pISSN: 1598-3293

영어영문학연구, Vol.64 no.2 (2022)

DOI : 10.18853/jjell.2022.64.2.002

Modernism and Bourgeois Dissidence in Virginia Woolf’s Mrs. Dalloway

Ahn, Sunyoung

(Kangwon National University)

Virginia Woolf’s Mrs. Dalloway (1925) problematizes bourgeois housewifery as a condition that puts a married woman like Clarissa Dalloway into a contradictory position in which she is at once a beneficiary of bourgeois institutions and its victim. While housewifery binds her, because she is also dependent on the dominant order and inseparable from it, she is simultaneously an accomplice and a critic. I call this ambivalent condition “bourgeois dissidence,” a concept that Raymond Williams develops to describe the writers’ ambivalent position in the inceptive period of modernism and the avant-garde, which is bourgeois but dissident, and dissident but bourgeois. This dual position is one of the key characteristics of modernists as they strived to counter the orthodox and invent the new. As such, their works contain the potential to develop into politics of wide spectrum— from fascism to communism, from aesthetic conservativism to artistically innovative progressivism, and from solipsism to realism. Clarissa, too, as a modernist figure, occupies this double position in which she is a bourgeois but dissident and a dissident but a bourgeois. Her seeming doubleness contains, like modernism does, the potential to turn into new art, new position, and new politics.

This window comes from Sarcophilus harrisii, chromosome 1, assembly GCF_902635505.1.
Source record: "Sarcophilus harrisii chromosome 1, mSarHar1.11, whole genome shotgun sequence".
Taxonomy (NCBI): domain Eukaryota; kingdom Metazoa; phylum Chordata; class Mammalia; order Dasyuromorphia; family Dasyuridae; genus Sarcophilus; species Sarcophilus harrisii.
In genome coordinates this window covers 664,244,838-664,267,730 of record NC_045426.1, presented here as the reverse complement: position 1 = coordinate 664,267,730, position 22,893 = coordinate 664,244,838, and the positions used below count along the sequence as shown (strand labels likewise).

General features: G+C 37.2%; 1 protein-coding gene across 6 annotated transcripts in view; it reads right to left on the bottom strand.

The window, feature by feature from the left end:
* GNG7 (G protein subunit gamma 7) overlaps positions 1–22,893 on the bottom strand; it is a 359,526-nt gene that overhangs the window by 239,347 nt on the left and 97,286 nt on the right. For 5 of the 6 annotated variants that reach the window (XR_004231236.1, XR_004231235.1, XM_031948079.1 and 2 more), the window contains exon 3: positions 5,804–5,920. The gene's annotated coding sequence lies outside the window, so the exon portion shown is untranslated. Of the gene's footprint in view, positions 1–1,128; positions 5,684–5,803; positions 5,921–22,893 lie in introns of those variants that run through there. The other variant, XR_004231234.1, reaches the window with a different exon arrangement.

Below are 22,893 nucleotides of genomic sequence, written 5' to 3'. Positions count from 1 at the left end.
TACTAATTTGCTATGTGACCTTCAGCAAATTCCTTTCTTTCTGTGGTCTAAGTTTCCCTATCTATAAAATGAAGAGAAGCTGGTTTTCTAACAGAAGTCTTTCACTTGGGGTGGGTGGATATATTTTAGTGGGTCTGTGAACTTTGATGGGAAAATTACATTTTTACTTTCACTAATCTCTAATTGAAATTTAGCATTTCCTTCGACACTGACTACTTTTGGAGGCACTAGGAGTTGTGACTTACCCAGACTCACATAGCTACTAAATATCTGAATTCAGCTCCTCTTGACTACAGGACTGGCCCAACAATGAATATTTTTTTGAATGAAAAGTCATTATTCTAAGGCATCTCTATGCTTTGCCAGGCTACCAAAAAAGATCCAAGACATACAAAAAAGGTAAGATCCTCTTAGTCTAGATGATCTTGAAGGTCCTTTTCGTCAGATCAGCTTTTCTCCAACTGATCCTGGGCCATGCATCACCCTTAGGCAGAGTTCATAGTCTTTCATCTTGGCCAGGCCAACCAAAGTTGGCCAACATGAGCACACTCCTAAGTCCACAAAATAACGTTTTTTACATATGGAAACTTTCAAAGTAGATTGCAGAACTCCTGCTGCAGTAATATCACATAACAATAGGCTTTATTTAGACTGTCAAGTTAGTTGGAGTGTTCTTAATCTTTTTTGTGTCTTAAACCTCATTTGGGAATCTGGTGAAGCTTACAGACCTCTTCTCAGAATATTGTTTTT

『댈러웨이 부인』,가정 주부,부르주아 반체제,모더니즘 정치학,레이먼드 윌리엄스

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